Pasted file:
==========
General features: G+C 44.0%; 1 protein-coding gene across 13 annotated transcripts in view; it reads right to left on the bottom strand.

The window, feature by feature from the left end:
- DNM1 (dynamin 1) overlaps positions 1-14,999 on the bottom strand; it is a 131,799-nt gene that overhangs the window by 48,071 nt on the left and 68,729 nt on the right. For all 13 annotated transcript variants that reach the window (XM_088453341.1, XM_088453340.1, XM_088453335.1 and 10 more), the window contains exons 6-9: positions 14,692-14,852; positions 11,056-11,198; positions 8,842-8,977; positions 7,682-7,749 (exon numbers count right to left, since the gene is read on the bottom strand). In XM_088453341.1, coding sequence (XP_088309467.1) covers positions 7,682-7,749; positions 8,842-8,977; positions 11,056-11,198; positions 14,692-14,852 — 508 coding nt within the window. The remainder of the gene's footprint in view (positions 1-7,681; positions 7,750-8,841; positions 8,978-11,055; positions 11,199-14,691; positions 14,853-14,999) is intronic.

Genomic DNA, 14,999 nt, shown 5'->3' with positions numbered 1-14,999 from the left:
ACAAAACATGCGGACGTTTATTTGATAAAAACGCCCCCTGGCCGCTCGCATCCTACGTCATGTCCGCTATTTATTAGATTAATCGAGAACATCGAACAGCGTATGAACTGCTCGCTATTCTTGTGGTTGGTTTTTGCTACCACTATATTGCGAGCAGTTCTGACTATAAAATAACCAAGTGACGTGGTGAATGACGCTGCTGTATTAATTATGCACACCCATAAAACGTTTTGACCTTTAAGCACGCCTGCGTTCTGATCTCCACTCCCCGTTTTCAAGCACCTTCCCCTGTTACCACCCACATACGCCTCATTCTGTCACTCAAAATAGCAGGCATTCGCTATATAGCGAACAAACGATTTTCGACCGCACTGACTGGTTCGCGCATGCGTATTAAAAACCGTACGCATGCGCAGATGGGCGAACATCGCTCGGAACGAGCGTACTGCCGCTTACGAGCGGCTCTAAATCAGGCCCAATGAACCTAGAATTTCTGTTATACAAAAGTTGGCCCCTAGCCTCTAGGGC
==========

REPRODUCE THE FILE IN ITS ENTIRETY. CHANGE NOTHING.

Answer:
General features: G+C 44.0%; 1 protein-coding gene across 13 annotated transcripts in view; it reads right to left on the bottom strand.

The window, feature by feature from the left end:
- DNM1 (dynamin 1) overlaps positions 1-14,999 on the bottom strand; it is a 131,799-nt gene that overhangs the window by 48,071 nt on the left and 68,729 nt on the right. For all 13 annotated transcript variants that reach the window (XM_088453341.1, XM_088453340.1, XM_088453335.1 and 10 more), the window contains exons 6-9: positions 14,692-14,852; positions 11,056-11,198; positions 8,842-8,977; positions 7,682-7,749 (exon numbers count right to left, since the gene is read on the bottom strand). In XM_088453341.1, coding sequence (XP_088309467.1) covers positions 7,682-7,749; positions 8,842-8,977; positions 11,056-11,198; positions 14,692-14,852 — 508 coding nt within the window. The remainder of the gene's footprint in view (positions 1-7,681; positions 7,750-8,841; positions 8,978-11,055; positions 11,199-14,691; positions 14,853-14,999) is intronic.

Genomic DNA, 14,999 nt, shown 5'->3' with positions numbered 1-14,999 from the left:
ACAAAACATGCGGACGTTTATTTGATAAAAACGCCCCCTGGCCGCTCGCATCCTACGTCATGTCCGCTATTTATTAGATTAATCGAGAACATCGAACAGCGTATGAACTGCTCGCTATTCTTGTGGTTGGTTTTTGCTACCACTATATTGCGAGCAGTTCTGACTATAAAATAACCAAGTGACGTGGTGAATGACGCTGCTGTATTAATTATGCACACCCATAAAACGTTTTGACCTTTAAGCACGCCTGCGTTCTGATCTCCACTCCCCGTTTTCAAGCACCTTCCCCTGTTACCACCCACATACGCCTCATTCTGTCACTCAAAATAGCAGGCATTCGCTATATAGCGAACAAACGATTTTCGACCGCACTGACTGGTTCGCGCATGCGTATTAAAAACCGTACGCATGCGCAGATGGGCGAACATCGCTCGGAACGAGCGTACTGCCGCTTACGAGCGGCTCTAAATCAGGCCCAATGAACCTAGAATTTCTGTTATACAAAAGTTGGCCCCTAGCCTCTAGGGC